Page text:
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New Year's Eve


New Year's Eve is December 31, the final day of the Gregorian year, and the day before New Year's Day, New Year's Eve is a separate observance from the observance of New Year's Day. In 20th-century Western practice, the celebration involves partying until the moment of the transition of the year at midnight. Drinking champagne is also a major part of the festivities. Within many cultures the use of fireworks and other noise making is a major part of the celebration in cities such as Berlin, New York City, Sydney, London, Paris, Rio de Janeiro, Toronto, and Tokyo. New Year's Eve is a public non-working holiday in the following countries, among others: France, Australia, Argentina, Brazil, Mexico, Greece, New Zealand, the Philippines, and Venezuela.

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New Years Eve 2006


New Year’s Day 2006 Delayed by a Second

Scientists delayed the start of 2006 by the first "leap second" in seven years, a timing tweak meant to make up for changes in the Earth’s rotation. This, in effect, makes the first 2006 minute a total of 61 seconds.

The adjustment was carried out by sticking an extra second into atomic clocks worldwide at the stroke of midnight Coordinated Universal Time, the widely adopted international standard, the U.S. National Institute of Standards and Technology said a week prior to January 1, 2006.

Coordinated Universal Time coincides with winter time in London. On the U.S. East Coast, the extra second occurs just before 7 p.m. on New Year’s Eve. Atomic clocks at that moment will read 23:59:60 before rolling over to all zeros.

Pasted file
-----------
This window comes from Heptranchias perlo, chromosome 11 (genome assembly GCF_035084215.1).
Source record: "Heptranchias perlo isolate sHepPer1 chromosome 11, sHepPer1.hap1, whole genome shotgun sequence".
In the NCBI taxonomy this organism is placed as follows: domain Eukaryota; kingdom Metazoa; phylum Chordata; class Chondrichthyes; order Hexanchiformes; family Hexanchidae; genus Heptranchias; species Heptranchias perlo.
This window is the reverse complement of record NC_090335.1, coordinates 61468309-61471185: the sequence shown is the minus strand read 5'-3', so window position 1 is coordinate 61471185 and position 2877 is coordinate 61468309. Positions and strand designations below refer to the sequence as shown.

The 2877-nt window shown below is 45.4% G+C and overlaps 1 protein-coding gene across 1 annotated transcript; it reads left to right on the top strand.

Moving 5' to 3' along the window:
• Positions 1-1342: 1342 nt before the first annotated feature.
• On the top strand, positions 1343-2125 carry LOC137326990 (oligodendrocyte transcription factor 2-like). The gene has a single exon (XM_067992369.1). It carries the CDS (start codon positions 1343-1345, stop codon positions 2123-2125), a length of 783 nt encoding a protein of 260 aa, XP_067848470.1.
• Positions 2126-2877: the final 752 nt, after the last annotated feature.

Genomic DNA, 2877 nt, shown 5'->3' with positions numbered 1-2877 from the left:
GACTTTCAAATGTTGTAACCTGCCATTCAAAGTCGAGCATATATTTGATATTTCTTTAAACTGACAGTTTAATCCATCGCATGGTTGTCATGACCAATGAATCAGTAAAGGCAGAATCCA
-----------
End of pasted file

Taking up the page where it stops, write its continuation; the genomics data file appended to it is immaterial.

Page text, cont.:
A leap second is added to keep uniform timekeeping within 0.9 second of the Earth’s rotational time, which can speed up or slow down because of many factors, including ocean tides. The first leap second was added on June 30, 1972, according to NIST, an arm of the U.S. Commerce Department.

Since 1999 until recently, the two time standards have been in close enough synch to escape any need to add a leap second, NIST said.

Although it is possible to have a negative leap second - that is, a second deducted from Coordinated Universal Time - so far all have been add-ons, reflecting the Earth’s general slowing trend due to tidal braking.

Deciding when to introduce a leap second is the responsibility of the International Earth Rotation and Reference Systems Service, a standards-setting body. Under an international pact, the preference for leap seconds is Dec. 31 or June 30.

Precise time measurements are needed for high-speed communications systems among other modern technologies.

Article from MSNBC.com


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